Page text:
The research mentioned above found that while the use of ‘SEPA-type’ (some form of direct debit, credit transfer, or card payment) instruments differed widely across the countries studied, overall, 85% of all non-cash payments are already made using these instruments. But of those payments, 42% currently fall “significantly short” of SEPA standards, while just 13% are already compliant. There’s a lot of work to be done here.
It looks, actually, as if there’s more to be done than is possible in the timescale. Experience from the market place is that getting SEPA compliance is costing more than it should and taking longer than it should. Accenture reckons (hopes?) that the total spend on payments capabilities over the next five years by Europe’s 90 largest banks will be more than 3 billion euros making it possible that the previous high estimates from Tower (8 billion euros for the whole of Europe) are an underestimate.
As many people have observed, the banks’ fundamental strategy in the face of these figures should be to grow the SEPA-compliant payments pie at the expense of non-SEPA, less profitable instruments (ie, cash and cheques). At the simplest level, this means replacing cash transactions with debit card transactions. To some extent this is already happening as a natural process as debit cards are accepted for lower-value transactions (look at the Dutch market, where one in ten debit payments are below 5 euros and one in four are between 5 and 10 euros) but one that will accelerate as the deployment of contactless makes small payments quicker and easier with cards than with cash.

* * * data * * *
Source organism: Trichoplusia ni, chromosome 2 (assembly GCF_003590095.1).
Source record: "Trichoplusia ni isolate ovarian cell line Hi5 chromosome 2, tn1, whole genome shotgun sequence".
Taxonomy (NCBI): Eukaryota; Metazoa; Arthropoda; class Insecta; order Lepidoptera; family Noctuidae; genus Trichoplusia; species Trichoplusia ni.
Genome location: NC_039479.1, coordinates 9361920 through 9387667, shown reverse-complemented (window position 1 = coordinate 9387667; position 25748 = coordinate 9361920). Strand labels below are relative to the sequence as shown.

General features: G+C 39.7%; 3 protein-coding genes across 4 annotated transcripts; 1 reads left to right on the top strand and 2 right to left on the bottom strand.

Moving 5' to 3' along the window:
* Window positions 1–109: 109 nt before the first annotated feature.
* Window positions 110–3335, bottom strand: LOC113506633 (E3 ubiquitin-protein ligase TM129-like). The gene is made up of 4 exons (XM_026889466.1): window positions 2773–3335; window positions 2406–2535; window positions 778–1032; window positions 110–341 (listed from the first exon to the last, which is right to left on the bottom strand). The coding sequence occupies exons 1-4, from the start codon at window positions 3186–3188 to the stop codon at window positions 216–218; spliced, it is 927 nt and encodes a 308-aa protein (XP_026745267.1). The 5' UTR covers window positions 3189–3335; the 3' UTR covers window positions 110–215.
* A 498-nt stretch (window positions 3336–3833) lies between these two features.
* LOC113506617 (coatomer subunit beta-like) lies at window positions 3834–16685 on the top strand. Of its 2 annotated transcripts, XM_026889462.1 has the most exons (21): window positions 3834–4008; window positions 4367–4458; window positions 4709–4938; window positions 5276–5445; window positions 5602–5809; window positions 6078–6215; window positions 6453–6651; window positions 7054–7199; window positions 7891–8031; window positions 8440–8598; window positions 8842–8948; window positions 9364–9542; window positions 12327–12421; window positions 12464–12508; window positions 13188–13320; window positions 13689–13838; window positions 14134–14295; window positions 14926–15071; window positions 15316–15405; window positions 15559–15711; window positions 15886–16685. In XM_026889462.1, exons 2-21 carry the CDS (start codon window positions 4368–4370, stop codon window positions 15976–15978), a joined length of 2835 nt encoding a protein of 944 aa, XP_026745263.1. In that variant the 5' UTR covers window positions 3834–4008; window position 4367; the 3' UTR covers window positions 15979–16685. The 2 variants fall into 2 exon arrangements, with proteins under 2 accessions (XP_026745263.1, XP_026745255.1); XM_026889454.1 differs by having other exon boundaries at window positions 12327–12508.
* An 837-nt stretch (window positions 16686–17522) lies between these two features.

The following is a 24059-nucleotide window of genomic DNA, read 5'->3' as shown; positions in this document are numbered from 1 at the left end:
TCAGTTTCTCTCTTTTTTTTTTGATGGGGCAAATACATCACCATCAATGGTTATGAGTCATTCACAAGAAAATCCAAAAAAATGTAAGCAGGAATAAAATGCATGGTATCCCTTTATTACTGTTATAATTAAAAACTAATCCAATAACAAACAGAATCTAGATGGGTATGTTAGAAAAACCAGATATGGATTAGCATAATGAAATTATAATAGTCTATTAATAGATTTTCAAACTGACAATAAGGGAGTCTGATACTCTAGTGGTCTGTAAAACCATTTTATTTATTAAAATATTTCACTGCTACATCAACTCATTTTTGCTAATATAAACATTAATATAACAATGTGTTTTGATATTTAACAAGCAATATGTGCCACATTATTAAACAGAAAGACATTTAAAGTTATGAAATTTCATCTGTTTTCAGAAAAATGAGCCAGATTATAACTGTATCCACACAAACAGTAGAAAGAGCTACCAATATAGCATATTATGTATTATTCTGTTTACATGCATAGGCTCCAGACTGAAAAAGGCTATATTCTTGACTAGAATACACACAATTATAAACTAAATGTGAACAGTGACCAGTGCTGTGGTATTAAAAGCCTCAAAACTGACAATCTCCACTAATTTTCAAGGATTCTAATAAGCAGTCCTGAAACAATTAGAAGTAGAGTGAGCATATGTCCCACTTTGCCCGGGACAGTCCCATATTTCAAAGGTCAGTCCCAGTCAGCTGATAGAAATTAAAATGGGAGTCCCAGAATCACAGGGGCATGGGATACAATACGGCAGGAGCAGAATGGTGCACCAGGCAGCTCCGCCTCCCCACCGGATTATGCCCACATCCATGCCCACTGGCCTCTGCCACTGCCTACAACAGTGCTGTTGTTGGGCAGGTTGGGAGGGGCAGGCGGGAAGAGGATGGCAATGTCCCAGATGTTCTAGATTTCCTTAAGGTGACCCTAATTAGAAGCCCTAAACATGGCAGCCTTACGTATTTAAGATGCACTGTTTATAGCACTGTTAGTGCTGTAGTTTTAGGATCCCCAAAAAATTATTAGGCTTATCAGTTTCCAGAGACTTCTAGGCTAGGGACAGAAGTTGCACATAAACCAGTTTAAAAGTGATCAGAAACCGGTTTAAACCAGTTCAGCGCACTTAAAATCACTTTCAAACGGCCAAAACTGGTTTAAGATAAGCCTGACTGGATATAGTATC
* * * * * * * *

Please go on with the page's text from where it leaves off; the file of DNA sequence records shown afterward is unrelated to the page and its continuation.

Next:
Surely, though, the way for the Commission to ensure that SEPA instruments replace non-SEPA instruments is to encourage cost-based pricing for all payment instruments and starting treating payments as more of a utility. How long would cash and cheques survive on that basis?